Campus student goes without treatment after difficulty navigating university health insurance

Michael Wan/File

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On Aug. 24, Rolando Gutierrez, a campus junior, visited the Tang Center and Direct Urgent Care, but left both without receiving treatment for severe dehydration.

Gutierrez could have accessed the care he required, but said he was never given the information he needed to navigate after-hour health emergencies with a university health insurance plan. Like Gutierrez, more than 22,000 UC Berkeley students have Student Health Insurance Plan coverage.

Early Wednesday morning, Gutierrez called the Tang Center’s advice nurse for help after being unable to keep food down for several hours, who recommended he call 911. Firefighters tested his vitals before advising him to visit the Tang Center at his convenience.

Because it was the first day of the fall semester, Gutierrez decided to go to his classes despite his condition.

Once classes ended, Gutierrez said he went to the Tang Center to receive treatment and arrived 15 minutes before the center closes at 6 p.m. Without time for full treatment, the center offered him intake and referred him to Direct Urgent Care on Telegraph Avenue.

When he arrived at Direct Urgent Care, the receptionist asked Gutierrez for his SHIP insurance card, which he did not have or know how to access. The Tang Center does not require students with SHIP to show proof of insurance because they can look them up in the university’s database.

Unlike many health insurance contractors, SHIP does not provide students with insurance cards and requires them to download and print the card themselves. Six days after Gutierrez became ill, University Health Services sent an email to all SHIP members reminding them to print their card.

According to UHS spokesperson Kim LaPean, the Tang Center no longer provides students with medical insurance cards because they are expensive and many people never picked them up.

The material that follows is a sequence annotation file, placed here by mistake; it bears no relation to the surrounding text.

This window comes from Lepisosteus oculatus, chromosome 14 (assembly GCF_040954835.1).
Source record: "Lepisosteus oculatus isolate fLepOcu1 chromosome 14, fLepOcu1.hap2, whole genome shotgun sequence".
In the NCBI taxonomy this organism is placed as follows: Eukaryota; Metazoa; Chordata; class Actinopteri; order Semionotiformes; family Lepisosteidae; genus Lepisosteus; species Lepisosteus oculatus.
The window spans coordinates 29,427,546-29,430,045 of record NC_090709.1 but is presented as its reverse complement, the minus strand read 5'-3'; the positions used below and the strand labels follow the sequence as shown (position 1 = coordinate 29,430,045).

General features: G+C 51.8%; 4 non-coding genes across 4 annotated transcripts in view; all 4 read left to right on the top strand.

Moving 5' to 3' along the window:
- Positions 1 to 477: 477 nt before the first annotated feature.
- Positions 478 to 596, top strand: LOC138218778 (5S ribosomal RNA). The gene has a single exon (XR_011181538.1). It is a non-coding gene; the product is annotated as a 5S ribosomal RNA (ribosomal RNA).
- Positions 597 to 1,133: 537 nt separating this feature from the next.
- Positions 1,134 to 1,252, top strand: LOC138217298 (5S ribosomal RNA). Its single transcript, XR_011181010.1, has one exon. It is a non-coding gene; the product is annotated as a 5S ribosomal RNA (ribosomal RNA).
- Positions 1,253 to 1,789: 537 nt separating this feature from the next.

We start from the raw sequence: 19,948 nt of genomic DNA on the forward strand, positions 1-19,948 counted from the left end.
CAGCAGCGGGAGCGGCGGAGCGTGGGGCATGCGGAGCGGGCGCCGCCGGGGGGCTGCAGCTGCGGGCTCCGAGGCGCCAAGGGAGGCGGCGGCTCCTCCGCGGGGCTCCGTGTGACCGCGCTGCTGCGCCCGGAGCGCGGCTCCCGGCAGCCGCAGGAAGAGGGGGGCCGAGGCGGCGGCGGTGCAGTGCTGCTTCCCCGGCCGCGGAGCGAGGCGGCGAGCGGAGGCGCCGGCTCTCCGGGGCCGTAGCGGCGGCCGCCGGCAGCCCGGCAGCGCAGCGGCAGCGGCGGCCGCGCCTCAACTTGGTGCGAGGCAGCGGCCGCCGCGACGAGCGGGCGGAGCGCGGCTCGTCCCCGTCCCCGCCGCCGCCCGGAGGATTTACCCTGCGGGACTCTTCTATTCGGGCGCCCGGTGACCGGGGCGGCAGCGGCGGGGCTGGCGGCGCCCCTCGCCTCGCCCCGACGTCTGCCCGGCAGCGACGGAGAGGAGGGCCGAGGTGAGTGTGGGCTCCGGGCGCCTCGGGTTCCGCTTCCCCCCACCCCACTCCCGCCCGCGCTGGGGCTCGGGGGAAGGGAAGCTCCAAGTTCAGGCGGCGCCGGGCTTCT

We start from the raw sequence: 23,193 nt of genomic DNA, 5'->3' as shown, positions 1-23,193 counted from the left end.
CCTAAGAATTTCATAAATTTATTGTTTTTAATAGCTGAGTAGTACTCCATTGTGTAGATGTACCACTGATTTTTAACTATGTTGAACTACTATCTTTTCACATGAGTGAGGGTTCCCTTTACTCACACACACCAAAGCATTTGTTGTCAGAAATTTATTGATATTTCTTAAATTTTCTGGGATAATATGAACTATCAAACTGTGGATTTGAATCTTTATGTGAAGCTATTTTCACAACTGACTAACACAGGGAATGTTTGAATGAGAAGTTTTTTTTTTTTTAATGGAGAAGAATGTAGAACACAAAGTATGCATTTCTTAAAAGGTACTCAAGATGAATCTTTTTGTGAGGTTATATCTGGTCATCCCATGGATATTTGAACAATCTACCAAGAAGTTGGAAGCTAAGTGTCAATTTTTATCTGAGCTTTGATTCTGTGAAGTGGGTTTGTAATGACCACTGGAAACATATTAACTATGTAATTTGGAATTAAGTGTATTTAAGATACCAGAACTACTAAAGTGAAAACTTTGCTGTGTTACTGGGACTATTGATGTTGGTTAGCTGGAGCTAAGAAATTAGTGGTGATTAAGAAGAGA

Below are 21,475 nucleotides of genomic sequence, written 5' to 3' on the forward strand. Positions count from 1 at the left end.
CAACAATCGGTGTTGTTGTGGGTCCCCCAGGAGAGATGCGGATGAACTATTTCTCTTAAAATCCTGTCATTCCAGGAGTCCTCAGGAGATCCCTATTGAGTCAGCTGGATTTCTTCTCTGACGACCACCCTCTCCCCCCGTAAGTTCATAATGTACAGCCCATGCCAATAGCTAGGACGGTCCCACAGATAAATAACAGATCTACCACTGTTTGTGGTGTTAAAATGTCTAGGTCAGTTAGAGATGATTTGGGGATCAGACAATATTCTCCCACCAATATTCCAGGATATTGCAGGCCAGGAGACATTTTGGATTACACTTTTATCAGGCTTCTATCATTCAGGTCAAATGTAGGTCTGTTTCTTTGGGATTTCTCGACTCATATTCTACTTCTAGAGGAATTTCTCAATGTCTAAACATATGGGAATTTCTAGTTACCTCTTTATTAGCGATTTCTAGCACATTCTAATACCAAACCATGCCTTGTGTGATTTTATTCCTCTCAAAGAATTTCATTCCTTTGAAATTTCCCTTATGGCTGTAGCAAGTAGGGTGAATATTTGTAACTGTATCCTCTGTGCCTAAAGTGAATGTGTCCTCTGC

Without proof of SHIP, Gutierrez could have paid the clinic’s fee out of pocket, but he believed he could not afford it. Gutierrez had other options that night, but in the frenzy of finding care, he said he was never told what resources were at his disposal.

Caesar Djavaherian, president and chief medical officer of Direct Urgent Care, stressed that anyone who comes to urgent care before 8 p.m. will receive full treatment and said there must have been some miscommunication that evening.

Gutierrez could have called the Tang Center advice nurse from urgent care to access his information or used Direct Urgent Care’s prompt-pay menu to receive his treatment for $175 and retroactively applied his insurance for a refund.

Instead, Gutierrez decided to rest until the Tang Center opened at 8 a.m. the next morning, where he was then treated for severe dehydration with intravenous hydration.

“This is something that should never have happened,” LaPean said.It’s always a good precaution to have your card on you … (but) they can always call the next day for verification.”

The Tang Center’s 24/7 advice nurse is available to help students navigate their SHIP information and UHS encourages students to download the Anthem mobile app for instant access to their insurance policy.

In case of a medical emergency, the Tang Center recommends students seek treatment in the emergency room, which is required by federal law to take all individuals regardless of insurance policy.

“At the end of the day I’m told I could have done this and I could have done that, but how am I supposed to know that off the bat?” Gutierrez said. “I feel like it should be more accessible.”

Maya Eliahou covers student life. Contact her at [email protected] and follow her on Twitter at @MayaEliahou.